Wednesday, August 17, 2022


Today in
Middle East History


1981 - U.S. Secretary of State Alexander Haig announced that the U.S. would no longer hold up the delivery of promised F-16s and F-15s to Israel.

1987 - Charles Glass, American journalist, escaped his kidnappers and was rescued after being held for 62 days in Lebanon.

1988 - Pakistani President Mohammad Zia ul-Haq and U.S. Ambassador Arnold Raphel were killed in a plane crash.

1998 - The FBI announced that it was questioning a suspect concerning the bombings of the U.S. embassies in Tanzania and Kenya on August 7th, 1998.

1999 - About 15,600 people were killed in an earthquake in Turkey. Several major cities were devastated.

2002 - Iraq's ambassador said that Iraq and Russia were close to signing a $40 billion economic cooperation plan.

2004 - In Najaf, Iraq, radical cleric Muqtada al-Sadr accepted a peace plan that called for his militiamen to disarm and leave their hideout in a Shiite shrine.

2004 - In Israel, a Likud convention voted overwhelmingly to bar Israeli Prime Minister Ariel Sharon from inviting the opposition Labor Party into the government. This was considered a setback to Sharon's plans to withdraw from the Gaza Strip.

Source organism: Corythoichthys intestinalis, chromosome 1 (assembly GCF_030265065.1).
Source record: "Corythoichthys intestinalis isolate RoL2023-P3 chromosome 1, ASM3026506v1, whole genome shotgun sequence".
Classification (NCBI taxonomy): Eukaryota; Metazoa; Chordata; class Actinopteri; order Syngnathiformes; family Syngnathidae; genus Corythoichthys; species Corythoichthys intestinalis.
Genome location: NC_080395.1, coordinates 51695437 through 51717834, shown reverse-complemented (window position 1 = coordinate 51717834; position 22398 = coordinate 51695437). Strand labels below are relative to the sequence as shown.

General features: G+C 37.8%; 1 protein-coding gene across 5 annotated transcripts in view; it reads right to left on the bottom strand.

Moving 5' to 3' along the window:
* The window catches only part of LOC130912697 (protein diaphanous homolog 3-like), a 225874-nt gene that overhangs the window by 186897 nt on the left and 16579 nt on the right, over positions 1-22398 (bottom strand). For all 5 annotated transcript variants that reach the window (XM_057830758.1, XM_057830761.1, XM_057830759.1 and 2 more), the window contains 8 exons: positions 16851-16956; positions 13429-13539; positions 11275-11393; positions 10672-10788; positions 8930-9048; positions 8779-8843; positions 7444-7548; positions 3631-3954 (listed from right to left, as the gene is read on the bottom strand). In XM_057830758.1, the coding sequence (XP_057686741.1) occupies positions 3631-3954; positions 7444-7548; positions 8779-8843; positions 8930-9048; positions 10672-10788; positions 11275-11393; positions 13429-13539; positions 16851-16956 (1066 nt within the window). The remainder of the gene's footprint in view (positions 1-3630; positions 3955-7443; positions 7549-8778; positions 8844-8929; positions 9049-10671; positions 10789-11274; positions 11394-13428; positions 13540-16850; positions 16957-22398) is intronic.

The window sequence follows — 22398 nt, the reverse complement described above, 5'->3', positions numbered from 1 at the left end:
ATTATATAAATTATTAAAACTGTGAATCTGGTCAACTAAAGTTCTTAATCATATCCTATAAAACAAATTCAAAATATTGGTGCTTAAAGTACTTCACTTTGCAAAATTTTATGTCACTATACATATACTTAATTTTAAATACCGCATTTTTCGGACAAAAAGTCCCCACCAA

2004 - Palestinian leader Yasser Arafat refused to sign anti-corruption legislation demanded by lawmakers. He admitted making "mistakes" and pledged to clean up the Palestinian Authority.

2006 - The Israeli army began handing over positions in southern Lebanon to the U.N.

2006 - In Lebanon, Beirut's international airport reopened to commercial traffic for the first time since July 13. The closure was due to damage as a result of a conflict between Israel and Hezbollah.


Middle East Quote

"For more than 40 years, the United States and Israel have enjoyed a friendship built on mutual respect and commitment to democratic principles. Our continuing search for peace in the Middle East begins with a recognition that ties uniting our two countries can never be broken."
- U.S. President George Bush